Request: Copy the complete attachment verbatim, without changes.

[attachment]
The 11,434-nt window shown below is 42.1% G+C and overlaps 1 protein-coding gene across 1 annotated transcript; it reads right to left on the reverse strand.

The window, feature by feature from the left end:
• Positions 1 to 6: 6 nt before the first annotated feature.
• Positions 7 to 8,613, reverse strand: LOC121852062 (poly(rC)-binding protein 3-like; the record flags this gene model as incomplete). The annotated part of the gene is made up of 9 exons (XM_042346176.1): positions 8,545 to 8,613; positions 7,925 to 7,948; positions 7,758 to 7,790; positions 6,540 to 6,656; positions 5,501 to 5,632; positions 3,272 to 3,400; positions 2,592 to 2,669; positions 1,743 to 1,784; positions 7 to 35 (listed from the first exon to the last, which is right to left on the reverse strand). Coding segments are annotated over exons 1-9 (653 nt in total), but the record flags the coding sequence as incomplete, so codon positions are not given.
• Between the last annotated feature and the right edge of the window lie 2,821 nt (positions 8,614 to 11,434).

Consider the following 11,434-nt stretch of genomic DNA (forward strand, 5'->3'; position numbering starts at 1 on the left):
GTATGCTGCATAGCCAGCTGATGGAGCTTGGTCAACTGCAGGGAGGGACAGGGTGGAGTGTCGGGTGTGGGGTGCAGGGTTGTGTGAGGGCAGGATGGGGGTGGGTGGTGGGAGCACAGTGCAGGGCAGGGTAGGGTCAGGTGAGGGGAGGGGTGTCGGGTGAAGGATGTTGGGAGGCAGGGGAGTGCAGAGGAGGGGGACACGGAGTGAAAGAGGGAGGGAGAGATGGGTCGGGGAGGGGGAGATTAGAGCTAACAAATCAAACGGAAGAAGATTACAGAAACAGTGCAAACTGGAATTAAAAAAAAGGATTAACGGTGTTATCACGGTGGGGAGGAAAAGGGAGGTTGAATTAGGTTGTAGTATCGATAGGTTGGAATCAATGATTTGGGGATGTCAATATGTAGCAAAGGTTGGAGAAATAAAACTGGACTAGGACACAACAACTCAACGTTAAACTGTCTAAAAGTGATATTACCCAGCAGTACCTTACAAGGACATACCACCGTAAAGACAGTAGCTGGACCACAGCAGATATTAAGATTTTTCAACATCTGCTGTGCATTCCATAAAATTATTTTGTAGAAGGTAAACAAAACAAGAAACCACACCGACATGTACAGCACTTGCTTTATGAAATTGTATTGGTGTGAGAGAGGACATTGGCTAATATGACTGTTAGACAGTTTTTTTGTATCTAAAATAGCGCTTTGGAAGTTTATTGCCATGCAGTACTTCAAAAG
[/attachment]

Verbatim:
The 11,434-nt window shown below is 42.1% G+C and overlaps 1 protein-coding gene across 1 annotated transcript; it reads right to left on the reverse strand.

The window, feature by feature from the left end:
• Positions 1 to 6: 6 nt before the first annotated feature.
• Positions 7 to 8,613, reverse strand: LOC121852062 (poly(rC)-binding protein 3-like; the record flags this gene model as incomplete). The annotated part of the gene is made up of 9 exons (XM_042346176.1): positions 8,545 to 8,613; positions 7,925 to 7,948; positions 7,758 to 7,790; positions 6,540 to 6,656; positions 5,501 to 5,632; positions 3,272 to 3,400; positions 2,592 to 2,669; positions 1,743 to 1,784; positions 7 to 35 (listed from the first exon to the last, which is right to left on the reverse strand). Coding segments are annotated over exons 1-9 (653 nt in total), but the record flags the coding sequence as incomplete, so codon positions are not given.
• Between the last annotated feature and the right edge of the window lie 2,821 nt (positions 8,614 to 11,434).

Consider the following 11,434-nt stretch of genomic DNA (forward strand, 5'->3'; position numbering starts at 1 on the left):
GTATGCTGCATAGCCAGCTGATGGAGCTTGGTCAACTGCAGGGAGGGACAGGGTGGAGTGTCGGGTGTGGGGTGCAGGGTTGTGTGAGGGCAGGATGGGGGTGGGTGGTGGGAGCACAGTGCAGGGCAGGGTAGGGTCAGGTGAGGGGAGGGGTGTCGGGTGAAGGATGTTGGGAGGCAGGGGAGTGCAGAGGAGGGGGACACGGAGTGAAAGAGGGAGGGAGAGATGGGTCGGGGAGGGGGAGATTAGAGCTAACAAATCAAACGGAAGAAGATTACAGAAACAGTGCAAACTGGAATTAAAAAAAAGGATTAACGGTGTTATCACGGTGGGGAGGAAAAGGGAGGTTGAATTAGGTTGTAGTATCGATAGGTTGGAATCAATGATTTGGGGATGTCAATATGTAGCAAAGGTTGGAGAAATAAAACTGGACTAGGACACAACAACTCAACGTTAAACTGTCTAAAAGTGATATTACCCAGCAGTACCTTACAAGGACATACCACCGTAAAGACAGTAGCTGGACCACAGCAGATATTAAGATTTTTCAACATCTGCTGTGCATTCCATAAAATTATTTTGTAGAAGGTAAACAAAACAAGAAACCACACCGACATGTACAGCACTTGCTTTATGAAATTGTATTGGTGTGAGAGAGGACATTGGCTAATATGACTGTTAGACAGTTTTTTTGTATCTAAAATAGCGCTTTGGAAGTTTATTGCCATGCAGTACTTCAAAAG